As we forge ahead into another brave week of quarantine, we’re reminded of the familiar saying, “April showers bring May flowers.” It’s simple and light-hearted, but it rings true: what’s coming is so much better. We may be sheltering in place today – and it probably feels like we’re missing out – but it will pay off in the long run. Yet, while we wait, trying to be patient, it’s hard not to fill these long days and hours with frequent trips to our kitchens to snack. And even for those of us lucky enough to leave the house to get daily exercise, we miss the mental and physical benefits of going to the gym, our yoga studios, and other wonderful places to burn off energy. The cost of losing our routines and our hard-won focus on our health is real, but we will get through this! To help ease the frustration, which we promise is temporary, we’ve compiled a list of nutrition tips to help us find balance during the quarantine.
First: We’re Taking Comfort.
Mom’s pot roast. French Toast. Yummy pancakes. Ok, we know that probably doesn’t help. Consider this, though: there’s merit in comfort food. (Really! It’s in the name!) When we think about the dishes prepared with love, the meals that bring back good memories, there’s more to food than simple nutrition.Taking the time to prepare a special dinner, maybe once per week, can help build real, positive memories of this time. After all, if we can’t enjoy comfort food when we need it most, when can we?
Second: We’re Focused on Immunity.
In keeping with our goal of building balance, we also want to focus on maintaining a healthy digestive system and consuming the right vitamins and nutrients so our bodies can ward off illness. While we can’t know for certain if what we eat can protect us from colds, flu, or even COVID-19, for those of us who are immuno-compromised, keeping our bodies healthy is more important than ever. As always, we’re taking the advice of our doctors and primary care physicians first – and ask that you do too. Additionally, we’re eating foods that support our gut, and taking probiotics that aid in digestive health. As much as 80% of our immune system resides in the gut, so it pays to keep it happy.1
Third: We’re Giving Ourselves the Weekends Off.
We miss our routines, dearly. It may have been so much easier to skip mindless snacking when we could pack a healthy lunch for the workday, or spend hours outside of the house. But, it doesn’t do any good to punish ourselves for snacking more frequently or to feel bad because we’re off our normal schedule. We need to learn to be kind to ourselves. Some of our friends are adopting more reasonable tactics and declare the weekends as “free days” for food, drink, and snacks. Relax. Eat that pasta. Bake cookies. It will be ok, we promise. Get back on schedule Monday through Friday, and eat your healthy snacks then.
Fourth: We’re Planning Ahead.
Do you normally get ‘snacky’ at about 3 pm in the afternoon? Us too! But, it’s much easier to skip a scoop of ice cream when you’ve already set aside a healthy snack of apple slices, almonds, and peanut butter in lovely little packets in the fridge. For those of us with kids at home, having them help make their weekly snacks ahead of time makes it easier to grab something energizing and nutritious when the afternoon munchies strike.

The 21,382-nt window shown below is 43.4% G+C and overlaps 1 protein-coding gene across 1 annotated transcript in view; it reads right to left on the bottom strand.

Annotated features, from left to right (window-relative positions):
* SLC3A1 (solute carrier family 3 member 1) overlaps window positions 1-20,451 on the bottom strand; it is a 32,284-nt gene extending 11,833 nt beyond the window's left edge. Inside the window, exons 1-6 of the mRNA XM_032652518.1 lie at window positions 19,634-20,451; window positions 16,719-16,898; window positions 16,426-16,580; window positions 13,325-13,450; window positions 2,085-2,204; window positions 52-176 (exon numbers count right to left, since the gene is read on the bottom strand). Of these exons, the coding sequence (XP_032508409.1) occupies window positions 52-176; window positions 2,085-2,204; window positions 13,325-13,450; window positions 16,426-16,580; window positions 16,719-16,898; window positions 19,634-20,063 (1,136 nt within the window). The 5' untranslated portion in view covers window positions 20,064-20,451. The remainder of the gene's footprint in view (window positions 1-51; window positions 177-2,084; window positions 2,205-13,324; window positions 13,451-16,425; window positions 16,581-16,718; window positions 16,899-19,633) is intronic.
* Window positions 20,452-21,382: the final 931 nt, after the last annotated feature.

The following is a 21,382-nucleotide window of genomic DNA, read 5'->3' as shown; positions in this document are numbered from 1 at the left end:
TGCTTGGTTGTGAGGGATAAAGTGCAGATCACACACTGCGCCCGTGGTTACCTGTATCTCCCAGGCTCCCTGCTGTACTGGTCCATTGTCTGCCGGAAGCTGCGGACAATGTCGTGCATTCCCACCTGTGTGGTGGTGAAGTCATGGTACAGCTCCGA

Fifth: We’re Outsourcing.
We’re staying home to flatten the curve, but that doesn’t mean we have to do everything ourselves. We’re already taking on a lot. What a fabulous treat it is to order takeout from our favorite local restaurant once a week—and what a wonderful way to support local businesses. This is also a great time to consider meal delivery subscription services. Companies offer both cook-it-yourself or ready-to-eat options, and they’re really good. It’s hard to buy fresh food for long periods of time, but ordering in, having dinner delivered, or signing up for a subscription service can bring fresh veggies, meats, or even food-allergy sensitive meals directly to your door.
Six: We’re Making Meal-time More Positive.
Dinner and food can be serious triggers for many of us (this isn’t a joke). While we understand that snacking, eating more, and changes to diet can cause stress, it’s important to try to focus on the positive. One joyful way of looking at nutrition is to make meals “family time.” Setting the table nicely, playing music, taking time to put away our phones and pausing – this can be an opportunity for real connection. For those of us living alone, it can also be a time to reflect and relax. Scheduling a FaceTime call with a loved one, or checking in with friends, can make food more significant and can make us more mindful eaters.
Our daily lives have been disrupted by unprecedented circumstances. Adding stress and anxiety on top of everything that is happening to us will only make things worse. It is possible to find balance in our diets, while also enjoying the comfort of good meals with our loved ones. This will pass and we will return to our normal, hectic routines in time. And when we do, we’ll (hopefully) have fond memories of the meals shared with one another.
“The preparation of good food is merely another expression of art, one of the joys of civilized living…” ― Dione Lucas